Johannesburg - President Jacob Zuma on Friday signalled that he is not going down without a fight after the Supreme Court of Appeal (SCA) in Bloemfontein dismissed his appeal against a high court order that corruption charges against him must be reinstated.
The SCA on Friday dismissed with costs the appeal by Zuma and the National Prosecuting Authority (NPA) in the long-running so-called spy tapes saga which has seen the Democratic Alliance fight for years for him to face 783 charges of fraud, racketeering and money-laundering.
SCA Justice Eric Leach upheld the High Court's ruling that the NPA's decision to drop the charges against Zuma in 2009, was irrational.
Justice Leach ruled that the then acting National Director of Public Prosecutions (NDPP), Mokotedi Mpshe, had invoked the incorrect provisions in considering Zuma's representations to the NPA by wrongly relying on section 179 (5) (d) of the Constitution, and on section 22 (2) (c) of the NPA Act.
Leach also said that the manner in which the affidavits were drawn up and the case conducted on behalf of the NPA was inexcusable, adding that it was difficult to understand how the NPA could think that the decision to terminate the prosecution against Zuma could be defended as it did not bear scrutiny.
Shortly before the 2009 polls, after Zuma had won the contest for the leadership of the ruling African National Congress (ANC), Mpshe withdrew the 783 charges against him linked to South Africa's multi-million rand 1999 arms deal.
Following the SCA ruling, it is now up to the NPA to decide whether it will allow Zuma to make new representations or to immediately reinstate the charges.
Reacting to the ruling, Zuma said it was not unexpected but "disappointing" and called on the NPA to re-apply itself by going back to the representations he made more than eight years ago as to why he should not be charged.
"The effect of the decision is that... the representations have not been considered and the expectation is that the NDPP will now consider these representations under the correct prescripts of the law and make a legitimate decision relating thereto," his office said in a statement.
"These representations will be amplified in light of developments in the ensuing period, not least of all are the recent revelations around the integrity of the audit report which underpins the prosecution."
This was a reference to a forensic report by KPMG, the audit firm that is facing a storm of controversy over its work for firms owned by the Gupta family, that was to form part of the state's case against Zuma. KPMG has recently been forced to withdraw its report on an alleged "rogue" intelligence unit within the South African Revenue Services.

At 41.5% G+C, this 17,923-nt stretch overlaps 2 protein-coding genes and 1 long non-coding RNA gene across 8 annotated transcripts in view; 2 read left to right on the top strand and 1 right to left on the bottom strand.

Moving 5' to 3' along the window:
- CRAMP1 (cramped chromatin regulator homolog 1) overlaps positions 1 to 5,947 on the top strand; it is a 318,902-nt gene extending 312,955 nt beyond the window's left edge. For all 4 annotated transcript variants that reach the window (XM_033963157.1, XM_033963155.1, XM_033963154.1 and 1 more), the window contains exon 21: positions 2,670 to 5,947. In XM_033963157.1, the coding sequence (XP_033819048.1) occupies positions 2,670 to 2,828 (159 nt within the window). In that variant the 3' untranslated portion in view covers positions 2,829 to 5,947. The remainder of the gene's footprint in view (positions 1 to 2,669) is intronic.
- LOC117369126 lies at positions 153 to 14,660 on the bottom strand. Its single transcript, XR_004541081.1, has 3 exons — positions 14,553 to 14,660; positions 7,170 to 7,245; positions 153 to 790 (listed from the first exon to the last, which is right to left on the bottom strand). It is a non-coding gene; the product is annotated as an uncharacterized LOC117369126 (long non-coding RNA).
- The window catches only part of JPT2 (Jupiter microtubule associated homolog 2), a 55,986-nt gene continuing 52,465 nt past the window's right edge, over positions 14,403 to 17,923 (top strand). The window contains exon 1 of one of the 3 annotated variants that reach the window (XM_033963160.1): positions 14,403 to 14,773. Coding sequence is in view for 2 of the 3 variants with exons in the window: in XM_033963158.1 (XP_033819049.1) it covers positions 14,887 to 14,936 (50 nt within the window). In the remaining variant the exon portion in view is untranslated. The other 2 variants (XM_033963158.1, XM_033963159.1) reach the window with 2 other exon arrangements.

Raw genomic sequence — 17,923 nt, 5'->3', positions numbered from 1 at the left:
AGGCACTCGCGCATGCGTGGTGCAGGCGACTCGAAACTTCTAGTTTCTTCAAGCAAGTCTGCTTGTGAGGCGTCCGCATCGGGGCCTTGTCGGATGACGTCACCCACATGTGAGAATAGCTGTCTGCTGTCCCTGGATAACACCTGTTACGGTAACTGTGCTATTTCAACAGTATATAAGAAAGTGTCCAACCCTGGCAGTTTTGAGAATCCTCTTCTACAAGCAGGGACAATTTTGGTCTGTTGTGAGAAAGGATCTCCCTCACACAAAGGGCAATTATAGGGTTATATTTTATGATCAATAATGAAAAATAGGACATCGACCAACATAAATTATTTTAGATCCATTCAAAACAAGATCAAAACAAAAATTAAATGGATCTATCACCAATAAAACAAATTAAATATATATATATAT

Opposition political parties have said in unison that the NPA must proceed with reinstating charges against the president or else the South African democratic project would be put in jeopardy.
The ruling ANC said it would study the judgment and await further decisions from the affected parties before making a comprehensive statement, but expressed its "full confidence" in the judiciary and the options it offers to all aggrieved parties.
DA leader Mmusi Maimane said he would write to the National Director of Public Prosecutions Advocate Shaun Abrahams, to urge him to serve an indictment on Zuma and ensure that he appears in court to answer charges of corruption and fraud.
"I'm asking Shaun 'The Sheep' that he must commit to reinstating all 783 charges, and furnish the people of South Africa with a date within which these charges will be processed," Maimane said at a media briefing.
"Advocate Abrahams must give us a response within 10 days. The charges have been formulated, we believe the evidence is ready, and Jacob Zuma must have a trial date at the soonest possible time."
The Economic Freedom Fighters (EFF), South Africa's third largest political party, also welcomed the SCA ruling, saying that the NPA must immediately institute charges against Zuma.
"The best way to restore the integrity of the NPA is to proceed and charge Zuma who must, in turn, step down from the highest office in the land. Zuma's continued occupation of office undermines the ability to uphold the rule of law," EFF spokesman Mbuyiseni Ndlozi said.
"Not only has he broken the constitution, he has done everything in his power to avoid facing corruption charges. He is the greatest living threat to democracy and respect for the rule of law. He must step down and face the full might of the law."
- Edited by Emsie Ferreira